There are hints in Pliny that the grammarian Apion wrote a work of pharmacy, but the evidence in Pliny is tenuous and somewhat contradictory, and some has even been emended away. Apion is rarely considered a pharmacist, although there are parallels of grammarians—contemporary with Apion—who wrote on pharmacy. Moreover, three overlooked passages provide a much stronger case for pharmaceutical work by Apion. The surviving recipes prescribe mineral-based compounds as remedies, confirming the evidence in Pliny’s index, and they are also consistent both with Greek and Egyptian medical practice.
KeyserP.T.KeyserIrby-MassieAmmōnios of Alexandria, Apion of Oasis, Apios Phaskos, Apollōnios “Ophis” (Snake), “Organikos,” “Thēr” (Beast), Axios, Hērakleidēs of Ephesos, Iulius Secundus, Menekratēs, Pamphilos of Alexandria, and Pasikratēs2008a b c d e f g h i j66104105110-111104184 367 455 544 606-607 and 627(2008)
ManettiD.Boudon-MillotV.Problemi di tradizione tardoantica e medievale di Galeno, De compositione medicamentorum per generaStoria della tradizione e edizione dei medici Greci: atti del vi colloquio internazionale2010Napoli129142
Neitzel1977185-328; and augmented by Theodoridis (1989).
Damon2011138-139. Note also F 17 (Pliny 36.79: Apion like others wrote about the wasteful pyramids) and F 19 (Pliny 30.99: the scarab-beetle that rolls up balls of manure) each of which may derive either from the Egyptian Matters or from a work of paradoxa.
JosephusAgainst Apion2.29 34 135; Athenaios 1.29 (16f); Jerome Illustrious Men 13.2; and the Suda α-3215: all give Apion’s ethnic as ‘Alexandria’.
Keyser1999237; Murphy (2004 29-48) emphasizes rather the “structural intricacy and variety” of the work but sees an overall “rough outline” with medicinal uses of plants and animals in books 20-32 and metals and minerals in books 33-37; recently Henderson (2011) apparently explicates similarly.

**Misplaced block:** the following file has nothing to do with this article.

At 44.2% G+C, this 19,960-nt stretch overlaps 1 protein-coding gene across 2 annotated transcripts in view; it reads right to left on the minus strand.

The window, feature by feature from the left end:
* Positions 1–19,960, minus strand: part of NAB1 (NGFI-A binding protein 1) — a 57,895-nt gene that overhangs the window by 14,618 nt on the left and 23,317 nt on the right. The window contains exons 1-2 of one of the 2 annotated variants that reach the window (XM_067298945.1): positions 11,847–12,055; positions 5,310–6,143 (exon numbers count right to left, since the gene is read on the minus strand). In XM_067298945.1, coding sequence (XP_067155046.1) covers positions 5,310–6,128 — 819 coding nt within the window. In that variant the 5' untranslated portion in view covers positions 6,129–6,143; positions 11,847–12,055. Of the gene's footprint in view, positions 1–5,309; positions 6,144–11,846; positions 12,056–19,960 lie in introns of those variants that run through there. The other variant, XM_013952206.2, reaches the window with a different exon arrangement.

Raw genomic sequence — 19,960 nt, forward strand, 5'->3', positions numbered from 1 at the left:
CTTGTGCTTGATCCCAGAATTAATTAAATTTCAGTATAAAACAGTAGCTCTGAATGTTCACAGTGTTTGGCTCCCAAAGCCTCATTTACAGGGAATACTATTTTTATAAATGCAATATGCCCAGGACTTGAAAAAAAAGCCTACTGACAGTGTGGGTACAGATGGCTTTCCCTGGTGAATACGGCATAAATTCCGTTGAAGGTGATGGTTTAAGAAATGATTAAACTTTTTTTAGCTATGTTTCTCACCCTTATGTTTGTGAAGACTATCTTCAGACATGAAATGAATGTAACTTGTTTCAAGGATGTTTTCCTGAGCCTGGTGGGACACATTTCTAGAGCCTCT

Mayhoff1906118; Beaujeu and Ernout 1951 153-154.
Guthrie 1920/1987 287-296; Baltes1972.
OribasiusCollection44.21.2 (cmg 6.2.1 p. 142) preserves the text; Scribonius Largus 202 preserves Meges’ plaster of mineral medicines. On Meges see Raeder 1931 and Scarborough 2008. On ‘flake’ see below § 4.
Montanari (2002) suggested the early second century ce; whereas Irby-Massie (2008a) gives a date-range of 20 bce to 95 ce (i.e. before Asclepiades); Athenaeus 10 (414e) cites him as ‘of Alexandria’.
See Wellmann 1895; Irby-Massie (2008d) gives a date-range of 30 to 80 ce (i.e. before Andromachus).
See Tosi 2007 and Keyser2008i.
See Doyen-Higuet 2002 and McCabe2008a.
AristophanesFrogs712; Dioscorides mm 5.156; Celsus 5.1; Pliny 35.195-196; Galen On the Mixing and Effects of Simple Medicines 9.1.4 (12.182-189 K.) and often prescribed; cf. Caley and Richards 1956 209 and Kalcyk 2003. (Within I simply cite Galen’s work as ‘Simples’.)
See Fabricius1972140192-196; Nutton 2003; Touwaide 2008b; and Keyser 2008b.
See HippocratesEpidemics2.1.1 (5.72 Littré) 3.3.3 (3.70 Littré) 3.3.7 (3.84 Littré); Scribonius Largus 25 (carbunculos quos anthracas dicunt); Celsus 5.28.1 (symptoms and course of the disease); Pliny 26.5-6 (a disease usually fatal); and Galen Unnatural Tumors 6 (7.719-720 K.). Similar remedies are prescribed by: Scribonius Largus 63 (alumen [alum] aeris flos [‘flower of copper’] and other ingredients) 206 (burnt copper aerugo [copper acetate] alumen and other ingredients) and Celsus 6.18.5 (chalcitis [copper ore] aerugo and other ingredients).
See Breasted1930382; Ebbell 1937 68-76; Majno 1975 111-115; and Gundlach 1980.
See Foye1977on copper mercury silver zinc and others; Liu et al. 2008; Borkow and Gabbay 2009; and Lemire Harrison and Turner 2013.
See Fabricius1972130190-192; Scarborough and Touwaide 2008; and Keyser 2008c.
GalenComp. Med. Sec. Locos5.3 gives three other recipes against ‘µεντάγρα’ two of which are from Pamphilus 12.839-842 K.; most of their ingredients are minerals similar to the ones here. The fourth recipe is from the obscure ‘Axios’: see Keyser 2008e.
GalenUse of the Parts7.14 (3.572 K. = 1.416 Helmreich): τῶν δ’ ἰατρῶν οἱ προσαγορευθέντες ὀργανικοί (‘those doctors called ‘machine-makers’’); see May 1968 v. 1 p. 364. Marganne 2006 74-78 analyses the chapters of Oribasius that preserve extensive extracts from Heliodorus who quoted earlier ‘organikoi’.
Heliodorus in OribasiusColl.49.8.7 (cmg 6.2.2 p. 14): Πασικράτην τὸν ὀργανικὸν γενόµενον ἐν τῇ Σιδῶνι (‘Pasicrates who was a “machine-maker” in Sidon’). See Michler 1968a 87-88 130-131 and Keyser 2008j.